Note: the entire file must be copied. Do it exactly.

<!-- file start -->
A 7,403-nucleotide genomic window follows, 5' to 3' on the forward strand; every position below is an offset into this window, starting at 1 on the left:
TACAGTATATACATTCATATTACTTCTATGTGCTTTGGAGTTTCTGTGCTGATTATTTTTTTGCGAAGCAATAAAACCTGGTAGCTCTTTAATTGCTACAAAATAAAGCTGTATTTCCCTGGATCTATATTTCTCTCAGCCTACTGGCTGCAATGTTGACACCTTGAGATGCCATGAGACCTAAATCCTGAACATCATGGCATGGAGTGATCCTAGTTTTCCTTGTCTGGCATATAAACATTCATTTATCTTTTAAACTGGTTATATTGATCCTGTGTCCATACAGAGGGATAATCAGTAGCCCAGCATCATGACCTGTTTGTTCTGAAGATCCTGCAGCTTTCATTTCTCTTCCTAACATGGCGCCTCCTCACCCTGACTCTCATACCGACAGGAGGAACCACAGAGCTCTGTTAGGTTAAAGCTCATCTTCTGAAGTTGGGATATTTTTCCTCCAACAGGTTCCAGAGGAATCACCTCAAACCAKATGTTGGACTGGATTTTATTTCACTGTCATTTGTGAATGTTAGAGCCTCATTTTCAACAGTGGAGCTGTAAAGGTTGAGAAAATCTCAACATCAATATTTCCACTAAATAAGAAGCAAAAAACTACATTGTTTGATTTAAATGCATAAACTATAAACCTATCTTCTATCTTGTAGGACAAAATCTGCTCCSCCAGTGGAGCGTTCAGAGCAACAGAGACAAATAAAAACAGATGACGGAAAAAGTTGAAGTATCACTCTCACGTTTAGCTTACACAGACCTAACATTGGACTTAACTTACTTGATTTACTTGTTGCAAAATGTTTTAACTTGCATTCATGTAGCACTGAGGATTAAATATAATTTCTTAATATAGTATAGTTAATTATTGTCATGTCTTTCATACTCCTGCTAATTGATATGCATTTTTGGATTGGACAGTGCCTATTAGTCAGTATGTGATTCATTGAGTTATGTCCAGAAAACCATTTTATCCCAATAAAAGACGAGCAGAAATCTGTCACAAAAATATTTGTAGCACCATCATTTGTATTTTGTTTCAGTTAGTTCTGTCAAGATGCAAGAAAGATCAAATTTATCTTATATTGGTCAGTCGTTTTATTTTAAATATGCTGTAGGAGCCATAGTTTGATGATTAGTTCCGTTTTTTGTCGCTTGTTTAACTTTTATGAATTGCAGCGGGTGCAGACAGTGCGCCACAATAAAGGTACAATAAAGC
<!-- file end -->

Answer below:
A 7,403-nucleotide genomic window follows, 5' to 3' on the forward strand; every position below is an offset into this window, starting at 1 on the left:
TACAGTATATACATTCATATTACTTCTATGTGCTTTGGAGTTTCTGTGCTGATTATTTTTTTGCGAAGCAATAAAACCTGGTAGCTCTTTAATTGCTACAAAATAAAGCTGTATTTCCCTGGATCTATATTTCTCTCAGCCTACTGGCTGCAATGTTGACACCTTGAGATGCCATGAGACCTAAATCCTGAACATCATGGCATGGAGTGATCCTAGTTTTCCTTGTCTGGCATATAAACATTCATTTATCTTTTAAACTGGTTATATTGATCCTGTGTCCATACAGAGGGATAATCAGTAGCCCAGCATCATGACCTGTTTGTTCTGAAGATCCTGCAGCTTTCATTTCTCTTCCTAACATGGCGCCTCCTCACCCTGACTCTCATACCGACAGGAGGAACCACAGAGCTCTGTTAGGTTAAAGCTCATCTTCTGAAGTTGGGATATTTTTCCTCCAACAGGTTCCAGAGGAATCACCTCAAACCAKATGTTGGACTGGATTTTATTTCACTGTCATTTGTGAATGTTAGAGCCTCATTTTCAACAGTGGAGCTGTAAAGGTTGAGAAAATCTCAACATCAATATTTCCACTAAATAAGAAGCAAAAAACTACATTGTTTGATTTAAATGCATAAACTATAAACCTATCTTCTATCTTGTAGGACAAAATCTGCTCCSCCAGTGGAGCGTTCAGAGCAACAGAGACAAATAAAAACAGATGACGGAAAAAGTTGAAGTATCACTCTCACGTTTAGCTTACACAGACCTAACATTGGACTTAACTTACTTGATTTACTTGTTGCAAAATGTTTTAACTTGCATTCATGTAGCACTGAGGATTAAATATAATTTCTTAATATAGTATAGTTAATTATTGTCATGTCTTTCATACTCCTGCTAATTGATATGCATTTTTGGATTGGACAGTGCCTATTAGTCAGTATGTGATTCATTGAGTTATGTCCAGAAAACCATTTTATCCCAATAAAAGACGAGCAGAAATCTGTCACAAAAATATTTGTAGCACCATCATTTGTATTTTGTTTCAGTTAGTTCTGTCAAGATGCAAGAAAGATCAAATTTATCTTATATTGGTCAGTCGTTTTATTTTAAATATGCTGTAGGAGCCATAGTTTGATGATTAGTTCCGTTTTTTGTCGCTTGTTTAACTTTTATGAATTGCAGCGGGTGCAGACAGTGCGCCACAATAAAGGTACAATAAAGC